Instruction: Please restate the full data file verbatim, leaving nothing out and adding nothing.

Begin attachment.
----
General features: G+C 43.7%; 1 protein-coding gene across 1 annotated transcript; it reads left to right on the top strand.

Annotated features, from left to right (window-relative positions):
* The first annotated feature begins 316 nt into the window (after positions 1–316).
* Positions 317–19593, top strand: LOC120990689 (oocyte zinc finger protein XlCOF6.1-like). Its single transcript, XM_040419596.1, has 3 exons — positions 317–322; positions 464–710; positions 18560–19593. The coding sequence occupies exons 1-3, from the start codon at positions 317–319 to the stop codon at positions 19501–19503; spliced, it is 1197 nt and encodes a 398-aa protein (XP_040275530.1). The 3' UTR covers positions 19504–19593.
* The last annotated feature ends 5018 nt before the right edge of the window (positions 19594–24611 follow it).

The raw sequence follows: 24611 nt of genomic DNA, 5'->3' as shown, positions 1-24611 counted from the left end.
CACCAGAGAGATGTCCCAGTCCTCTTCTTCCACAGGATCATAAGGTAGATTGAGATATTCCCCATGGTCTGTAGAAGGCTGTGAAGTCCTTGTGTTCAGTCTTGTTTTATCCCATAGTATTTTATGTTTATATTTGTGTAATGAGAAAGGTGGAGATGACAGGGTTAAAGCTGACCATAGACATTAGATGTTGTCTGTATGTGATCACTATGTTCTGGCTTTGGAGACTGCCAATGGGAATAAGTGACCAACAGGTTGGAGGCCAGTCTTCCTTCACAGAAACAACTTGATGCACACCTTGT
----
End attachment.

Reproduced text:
General features: G+C 43.7%; 1 protein-coding gene across 1 annotated transcript; it reads left to right on the top strand.

Annotated features, from left to right (window-relative positions):
* The first annotated feature begins 316 nt into the window (after positions 1–316).
* Positions 317–19593, top strand: LOC120990689 (oocyte zinc finger protein XlCOF6.1-like). Its single transcript, XM_040419596.1, has 3 exons — positions 317–322; positions 464–710; positions 18560–19593. The coding sequence occupies exons 1-3, from the start codon at positions 317–319 to the stop codon at positions 19501–19503; spliced, it is 1197 nt and encodes a 398-aa protein (XP_040275530.1). The 3' UTR covers positions 19504–19593.
* The last annotated feature ends 5018 nt before the right edge of the window (positions 19594–24611 follow it).

The raw sequence follows: 24611 nt of genomic DNA, 5'->3' as shown, positions 1-24611 counted from the left end.
CACCAGAGAGATGTCCCAGTCCTCTTCTTCCACAGGATCATAAGGTAGATTGAGATATTCCCCATGGTCTGTAGAAGGCTGTGAAGTCCTTGTGTTCAGTCTTGTTTTATCCCATAGTATTTTATGTTTATATTTGTGTAATGAGAAAGGTGGAGATGACAGGGTTAAAGCTGACCATAGACATTAGATGTTGTCTGTATGTGATCACTATGTTCTGGCTTTGGAGACTGCCAATGGGAATAAGTGACCAACAGGTTGGAGGCCAGTCTTCCTTCACAGAAACAACTTGATGCACACCTTGT